Coca Cola might very well have knowledge and skills which could be useful in improving medicine and food distribution networks in developing countries and I think we should make use of their advice. However Coca Cola’s clear contribution to ill health seems to me to make it highly inappropriate and not constructive to link health service delivery to their activities.
In addition, if we would not rely on private food companies to distribute medicines here, why would we promote this in other countries? It is clear that many poor countries do run effective health services and drug distribution networks and we should be providing effective assistance to our Pacific neighbours to help them to do likewise.
Very well said Garth. The health strategy is about building health systems. Using Coke’s distribution networks might be a quick fix but does nothing to build strong systems in the Pacific.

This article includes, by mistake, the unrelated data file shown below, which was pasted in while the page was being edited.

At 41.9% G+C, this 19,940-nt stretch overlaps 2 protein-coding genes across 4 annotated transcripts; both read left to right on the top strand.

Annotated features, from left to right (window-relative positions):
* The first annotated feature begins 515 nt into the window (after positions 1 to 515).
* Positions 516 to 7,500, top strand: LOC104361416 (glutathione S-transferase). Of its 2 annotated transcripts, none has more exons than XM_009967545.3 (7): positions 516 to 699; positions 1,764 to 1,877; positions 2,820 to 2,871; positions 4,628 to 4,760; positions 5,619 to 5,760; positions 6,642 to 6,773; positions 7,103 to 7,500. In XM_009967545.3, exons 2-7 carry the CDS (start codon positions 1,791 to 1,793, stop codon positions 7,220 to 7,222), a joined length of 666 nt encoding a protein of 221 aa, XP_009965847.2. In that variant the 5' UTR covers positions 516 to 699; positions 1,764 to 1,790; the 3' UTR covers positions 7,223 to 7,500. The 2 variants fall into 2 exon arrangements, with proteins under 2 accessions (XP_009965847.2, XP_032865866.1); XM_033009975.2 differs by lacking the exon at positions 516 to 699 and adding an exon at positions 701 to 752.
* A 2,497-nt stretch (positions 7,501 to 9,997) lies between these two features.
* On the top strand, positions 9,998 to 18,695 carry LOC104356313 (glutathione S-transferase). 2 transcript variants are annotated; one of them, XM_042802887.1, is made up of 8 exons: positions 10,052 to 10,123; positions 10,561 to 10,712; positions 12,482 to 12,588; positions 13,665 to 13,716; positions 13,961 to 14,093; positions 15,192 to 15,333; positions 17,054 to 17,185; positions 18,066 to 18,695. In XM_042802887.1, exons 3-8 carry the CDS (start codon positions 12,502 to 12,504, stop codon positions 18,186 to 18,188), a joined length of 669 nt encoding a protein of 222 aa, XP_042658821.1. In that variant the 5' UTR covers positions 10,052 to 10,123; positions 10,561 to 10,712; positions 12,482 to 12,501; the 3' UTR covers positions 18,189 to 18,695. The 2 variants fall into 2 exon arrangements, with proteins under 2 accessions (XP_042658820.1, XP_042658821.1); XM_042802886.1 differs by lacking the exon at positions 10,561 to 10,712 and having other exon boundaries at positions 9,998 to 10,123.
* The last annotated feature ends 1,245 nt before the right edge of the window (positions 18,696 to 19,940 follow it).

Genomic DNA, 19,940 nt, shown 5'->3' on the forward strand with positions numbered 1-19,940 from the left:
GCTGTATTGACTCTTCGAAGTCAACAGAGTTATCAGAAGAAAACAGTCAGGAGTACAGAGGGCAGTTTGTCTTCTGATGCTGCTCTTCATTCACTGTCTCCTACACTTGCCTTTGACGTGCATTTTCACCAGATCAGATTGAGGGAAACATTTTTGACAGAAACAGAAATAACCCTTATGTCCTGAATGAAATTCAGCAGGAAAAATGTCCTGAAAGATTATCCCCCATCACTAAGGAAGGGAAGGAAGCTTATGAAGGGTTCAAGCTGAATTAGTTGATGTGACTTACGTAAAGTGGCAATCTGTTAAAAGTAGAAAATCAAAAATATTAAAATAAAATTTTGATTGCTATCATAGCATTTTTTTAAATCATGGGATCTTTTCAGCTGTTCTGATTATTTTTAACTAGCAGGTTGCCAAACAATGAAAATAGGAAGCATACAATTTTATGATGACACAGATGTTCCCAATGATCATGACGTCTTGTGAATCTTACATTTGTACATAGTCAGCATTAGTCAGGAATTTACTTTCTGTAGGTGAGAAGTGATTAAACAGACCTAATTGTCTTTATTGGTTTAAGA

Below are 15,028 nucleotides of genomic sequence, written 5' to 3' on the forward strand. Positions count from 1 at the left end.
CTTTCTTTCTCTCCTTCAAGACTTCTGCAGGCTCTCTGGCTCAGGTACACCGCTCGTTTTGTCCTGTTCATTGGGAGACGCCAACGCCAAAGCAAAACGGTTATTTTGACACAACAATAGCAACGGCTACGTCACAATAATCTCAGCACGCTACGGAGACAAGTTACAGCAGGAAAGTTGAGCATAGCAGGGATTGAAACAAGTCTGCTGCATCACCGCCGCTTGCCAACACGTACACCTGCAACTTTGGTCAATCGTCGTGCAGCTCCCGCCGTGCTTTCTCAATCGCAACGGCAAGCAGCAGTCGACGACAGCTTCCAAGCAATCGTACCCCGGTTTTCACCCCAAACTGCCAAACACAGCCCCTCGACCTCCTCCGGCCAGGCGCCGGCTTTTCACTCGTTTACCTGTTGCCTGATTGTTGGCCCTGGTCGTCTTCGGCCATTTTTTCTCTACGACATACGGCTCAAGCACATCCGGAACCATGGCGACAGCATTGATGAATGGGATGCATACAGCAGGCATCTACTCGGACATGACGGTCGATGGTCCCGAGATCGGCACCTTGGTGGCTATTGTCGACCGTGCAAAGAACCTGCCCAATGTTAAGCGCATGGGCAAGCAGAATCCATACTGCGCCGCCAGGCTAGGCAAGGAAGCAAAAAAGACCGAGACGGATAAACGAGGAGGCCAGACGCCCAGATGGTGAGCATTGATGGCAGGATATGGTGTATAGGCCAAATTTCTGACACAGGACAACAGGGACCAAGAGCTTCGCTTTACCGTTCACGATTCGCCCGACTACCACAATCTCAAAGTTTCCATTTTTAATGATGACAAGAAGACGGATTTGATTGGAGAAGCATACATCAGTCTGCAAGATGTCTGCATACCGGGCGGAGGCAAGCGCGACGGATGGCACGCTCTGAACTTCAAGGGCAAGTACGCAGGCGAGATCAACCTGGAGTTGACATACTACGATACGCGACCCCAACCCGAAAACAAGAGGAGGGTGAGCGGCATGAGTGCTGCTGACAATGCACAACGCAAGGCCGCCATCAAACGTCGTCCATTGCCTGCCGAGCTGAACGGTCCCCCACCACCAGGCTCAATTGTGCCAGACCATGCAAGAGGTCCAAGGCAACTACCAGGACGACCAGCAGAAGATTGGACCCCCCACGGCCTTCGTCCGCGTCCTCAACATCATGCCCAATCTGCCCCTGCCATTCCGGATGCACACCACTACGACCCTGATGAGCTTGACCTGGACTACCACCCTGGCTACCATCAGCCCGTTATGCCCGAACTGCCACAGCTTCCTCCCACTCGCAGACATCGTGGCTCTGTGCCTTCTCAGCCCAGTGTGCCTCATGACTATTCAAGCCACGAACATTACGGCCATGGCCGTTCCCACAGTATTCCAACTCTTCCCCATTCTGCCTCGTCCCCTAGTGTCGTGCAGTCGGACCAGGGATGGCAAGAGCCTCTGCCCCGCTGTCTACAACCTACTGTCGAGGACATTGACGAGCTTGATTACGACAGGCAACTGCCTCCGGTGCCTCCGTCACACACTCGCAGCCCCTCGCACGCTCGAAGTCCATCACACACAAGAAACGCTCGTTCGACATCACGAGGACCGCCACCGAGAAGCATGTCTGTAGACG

Great blog Sam – a very good read. The thing that I would add is that the whole “let’s use Coke to distribute medicines” thing was a big deal in the African ART context around 2006. The Australian government is just getting on to this in mid-2015…
Good post. I would add two points:
1. I don’t know what parts of the Pacific Minister Bishop has been to, or which hills she has scaled, but Coke was scarce in the parts of rural Solomons I travelled through. Rural health clinics, on the other hand, while under-resourced, were present, could provide first aid, and were possibly the cause of the decline in Malaria that was frequently commented on by people I spoke to.